SocGen scraps plans for securities JV in China in favor of wholly owned business

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SHANGHAI/Hong Kong (Reuters) – Societe Generale (PA:), France’s third-biggest lender, has ditched a plan for a securities joint venture in China in favor of a wholly owned subsidiary, as Beijing said foreign ownership limits on the country’s giant financial industry would be gone by the end of next year.

“As China further opens its markets, we will make further investments in China,” Xin He, SocGen’s head of global markets, China, told a financial forum over the weekend.

On the sidelines of the forum, organized by the CFA Institute, He told Reuters that the bank had dropped a joint-venture plan to avoid the hassle of future stake transfers.

International investment banks are only able to own 51% of their China operations. That requires a joint venture with local Chinese partners.

China’s securities regulator unveiled a firm timetable on Friday to open up its financial industry, saying foreign ownership limits will be removed completely for the country’s futures, mutual fund and securities sectors in January, April, and December next year respectively.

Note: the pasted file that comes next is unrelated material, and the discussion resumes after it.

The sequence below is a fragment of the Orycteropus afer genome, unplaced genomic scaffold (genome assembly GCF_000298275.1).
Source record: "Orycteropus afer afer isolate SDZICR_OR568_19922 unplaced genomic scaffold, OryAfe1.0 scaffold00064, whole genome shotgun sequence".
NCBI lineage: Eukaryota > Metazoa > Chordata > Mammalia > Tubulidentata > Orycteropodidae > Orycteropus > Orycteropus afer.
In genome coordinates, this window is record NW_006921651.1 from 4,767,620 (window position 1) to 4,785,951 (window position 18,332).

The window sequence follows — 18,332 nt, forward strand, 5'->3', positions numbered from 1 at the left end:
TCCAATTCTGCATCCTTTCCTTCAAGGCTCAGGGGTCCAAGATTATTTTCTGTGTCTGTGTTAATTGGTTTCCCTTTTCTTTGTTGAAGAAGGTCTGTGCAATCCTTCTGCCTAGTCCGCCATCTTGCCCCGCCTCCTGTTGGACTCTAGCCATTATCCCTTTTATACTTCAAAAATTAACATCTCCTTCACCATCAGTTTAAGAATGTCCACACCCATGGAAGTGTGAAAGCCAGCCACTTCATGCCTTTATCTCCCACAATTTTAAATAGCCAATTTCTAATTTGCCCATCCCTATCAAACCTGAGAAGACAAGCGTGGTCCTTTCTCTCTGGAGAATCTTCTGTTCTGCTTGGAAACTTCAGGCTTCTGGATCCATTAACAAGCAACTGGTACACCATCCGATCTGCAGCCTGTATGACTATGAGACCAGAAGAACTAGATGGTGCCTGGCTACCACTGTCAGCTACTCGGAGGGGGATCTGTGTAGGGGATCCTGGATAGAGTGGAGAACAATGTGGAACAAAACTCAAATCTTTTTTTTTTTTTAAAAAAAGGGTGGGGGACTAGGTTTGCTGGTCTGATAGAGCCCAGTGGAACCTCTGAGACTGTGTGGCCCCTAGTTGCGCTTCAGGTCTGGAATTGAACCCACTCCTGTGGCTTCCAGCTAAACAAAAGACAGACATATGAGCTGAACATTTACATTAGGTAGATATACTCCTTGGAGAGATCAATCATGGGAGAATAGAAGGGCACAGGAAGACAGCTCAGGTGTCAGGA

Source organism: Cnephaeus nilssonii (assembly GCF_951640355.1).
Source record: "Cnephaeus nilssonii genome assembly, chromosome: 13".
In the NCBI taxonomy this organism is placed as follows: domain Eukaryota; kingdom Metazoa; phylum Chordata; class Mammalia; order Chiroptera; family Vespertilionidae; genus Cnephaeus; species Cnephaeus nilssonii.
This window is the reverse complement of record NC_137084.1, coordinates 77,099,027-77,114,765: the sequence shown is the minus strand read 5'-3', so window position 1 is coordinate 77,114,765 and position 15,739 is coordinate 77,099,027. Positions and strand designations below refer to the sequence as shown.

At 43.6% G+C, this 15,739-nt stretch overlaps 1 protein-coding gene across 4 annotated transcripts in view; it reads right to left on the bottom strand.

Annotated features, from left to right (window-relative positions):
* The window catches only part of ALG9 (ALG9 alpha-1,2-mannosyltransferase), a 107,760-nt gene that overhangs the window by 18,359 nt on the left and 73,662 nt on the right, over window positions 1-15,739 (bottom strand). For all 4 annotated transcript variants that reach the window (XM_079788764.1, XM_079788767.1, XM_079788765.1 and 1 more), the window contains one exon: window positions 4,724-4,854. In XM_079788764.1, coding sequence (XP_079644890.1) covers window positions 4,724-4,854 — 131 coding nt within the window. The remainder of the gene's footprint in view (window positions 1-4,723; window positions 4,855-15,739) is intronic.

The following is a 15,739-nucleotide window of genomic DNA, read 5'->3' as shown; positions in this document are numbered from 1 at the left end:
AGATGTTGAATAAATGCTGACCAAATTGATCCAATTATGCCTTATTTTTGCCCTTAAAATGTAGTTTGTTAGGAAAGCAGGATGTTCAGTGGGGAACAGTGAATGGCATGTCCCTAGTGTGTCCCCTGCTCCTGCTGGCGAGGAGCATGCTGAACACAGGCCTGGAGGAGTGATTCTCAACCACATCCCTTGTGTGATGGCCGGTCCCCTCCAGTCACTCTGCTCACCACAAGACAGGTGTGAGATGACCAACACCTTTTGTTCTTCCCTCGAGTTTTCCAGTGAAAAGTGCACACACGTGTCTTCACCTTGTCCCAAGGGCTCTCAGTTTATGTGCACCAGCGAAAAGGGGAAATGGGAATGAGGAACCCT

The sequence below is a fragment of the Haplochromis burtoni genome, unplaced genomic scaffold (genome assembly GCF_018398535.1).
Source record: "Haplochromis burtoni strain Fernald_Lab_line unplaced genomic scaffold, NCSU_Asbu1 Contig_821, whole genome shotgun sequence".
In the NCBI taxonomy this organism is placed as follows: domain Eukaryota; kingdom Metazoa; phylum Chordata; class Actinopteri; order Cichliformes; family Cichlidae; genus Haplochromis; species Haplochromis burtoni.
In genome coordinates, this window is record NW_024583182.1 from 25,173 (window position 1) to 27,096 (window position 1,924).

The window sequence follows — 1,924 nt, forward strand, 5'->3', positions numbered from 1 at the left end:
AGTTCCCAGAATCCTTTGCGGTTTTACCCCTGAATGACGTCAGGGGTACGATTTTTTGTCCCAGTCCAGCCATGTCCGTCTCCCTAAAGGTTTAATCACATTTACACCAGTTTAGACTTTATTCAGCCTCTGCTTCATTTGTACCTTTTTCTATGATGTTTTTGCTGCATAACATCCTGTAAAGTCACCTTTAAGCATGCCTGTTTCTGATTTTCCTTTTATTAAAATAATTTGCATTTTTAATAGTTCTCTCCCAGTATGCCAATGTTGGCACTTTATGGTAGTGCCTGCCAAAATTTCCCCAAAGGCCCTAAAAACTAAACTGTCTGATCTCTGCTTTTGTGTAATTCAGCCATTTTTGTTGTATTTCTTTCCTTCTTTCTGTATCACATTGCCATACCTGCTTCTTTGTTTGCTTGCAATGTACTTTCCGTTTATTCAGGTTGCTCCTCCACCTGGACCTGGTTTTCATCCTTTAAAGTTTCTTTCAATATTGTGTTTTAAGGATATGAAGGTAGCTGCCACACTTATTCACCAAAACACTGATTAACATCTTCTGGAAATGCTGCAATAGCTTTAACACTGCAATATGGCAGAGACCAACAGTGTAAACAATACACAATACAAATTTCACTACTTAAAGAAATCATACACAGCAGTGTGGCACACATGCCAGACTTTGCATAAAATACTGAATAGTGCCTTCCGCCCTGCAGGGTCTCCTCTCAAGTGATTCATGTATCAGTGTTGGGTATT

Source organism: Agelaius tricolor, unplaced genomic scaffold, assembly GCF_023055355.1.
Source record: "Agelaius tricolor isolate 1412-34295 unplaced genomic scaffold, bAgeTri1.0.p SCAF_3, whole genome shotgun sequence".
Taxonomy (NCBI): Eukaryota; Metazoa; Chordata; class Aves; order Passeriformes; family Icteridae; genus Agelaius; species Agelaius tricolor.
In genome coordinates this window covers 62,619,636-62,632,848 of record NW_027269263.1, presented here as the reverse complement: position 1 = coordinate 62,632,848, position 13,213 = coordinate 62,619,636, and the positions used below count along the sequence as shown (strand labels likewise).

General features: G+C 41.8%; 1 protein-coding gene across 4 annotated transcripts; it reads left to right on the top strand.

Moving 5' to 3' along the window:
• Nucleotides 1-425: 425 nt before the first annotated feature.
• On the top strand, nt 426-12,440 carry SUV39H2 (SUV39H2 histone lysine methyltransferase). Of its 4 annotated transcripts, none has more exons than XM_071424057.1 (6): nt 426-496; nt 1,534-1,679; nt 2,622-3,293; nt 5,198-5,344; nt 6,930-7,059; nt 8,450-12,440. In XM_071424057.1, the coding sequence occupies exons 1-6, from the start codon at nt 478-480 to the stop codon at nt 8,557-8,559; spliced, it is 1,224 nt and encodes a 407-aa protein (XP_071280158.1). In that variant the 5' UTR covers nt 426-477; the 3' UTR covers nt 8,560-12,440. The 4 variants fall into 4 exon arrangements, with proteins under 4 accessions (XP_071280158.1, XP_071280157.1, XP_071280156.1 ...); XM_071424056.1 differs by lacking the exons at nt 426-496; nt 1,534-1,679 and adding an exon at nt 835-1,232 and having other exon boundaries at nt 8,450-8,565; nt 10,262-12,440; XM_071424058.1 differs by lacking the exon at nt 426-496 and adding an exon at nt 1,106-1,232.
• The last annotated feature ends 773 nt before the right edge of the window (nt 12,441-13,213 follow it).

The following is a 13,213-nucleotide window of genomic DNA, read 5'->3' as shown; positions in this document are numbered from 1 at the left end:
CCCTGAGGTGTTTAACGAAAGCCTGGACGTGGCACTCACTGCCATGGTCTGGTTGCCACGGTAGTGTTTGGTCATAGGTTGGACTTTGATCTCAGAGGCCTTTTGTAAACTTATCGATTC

A SocGen spokesman in Hong Kong confirmed that the bank had postponed its plans for a local securities business in China until regulators announced more details, and emphasized the bank’s commitment to China.

Response to the announcement from elsewhere in the financial industry has been mixed.

Fidelity International, which has been considering a wholly owned mutual fund business in China, said in an email that it would apply for a license eventually.

But Michael Lu, China General Manager of Eastspring Investments, a member of Prudential (LON:) Plc (UK), cautioned that full ownership doesn’t guarantee success in China’s highly competitive mutual fund market. Local experience, partnerships and banks’ sales networks are essential, he added.

Peter Alexander, Managing Director of fund consultancy Z-Ben Advisors, said China’s timetable for opening at least provides a enough clarity that certain companies can move forward.

“The clock is now ticking and a large swath of firms will be concerned if a key competitor is among the very first in the official queue,” Alexander said.

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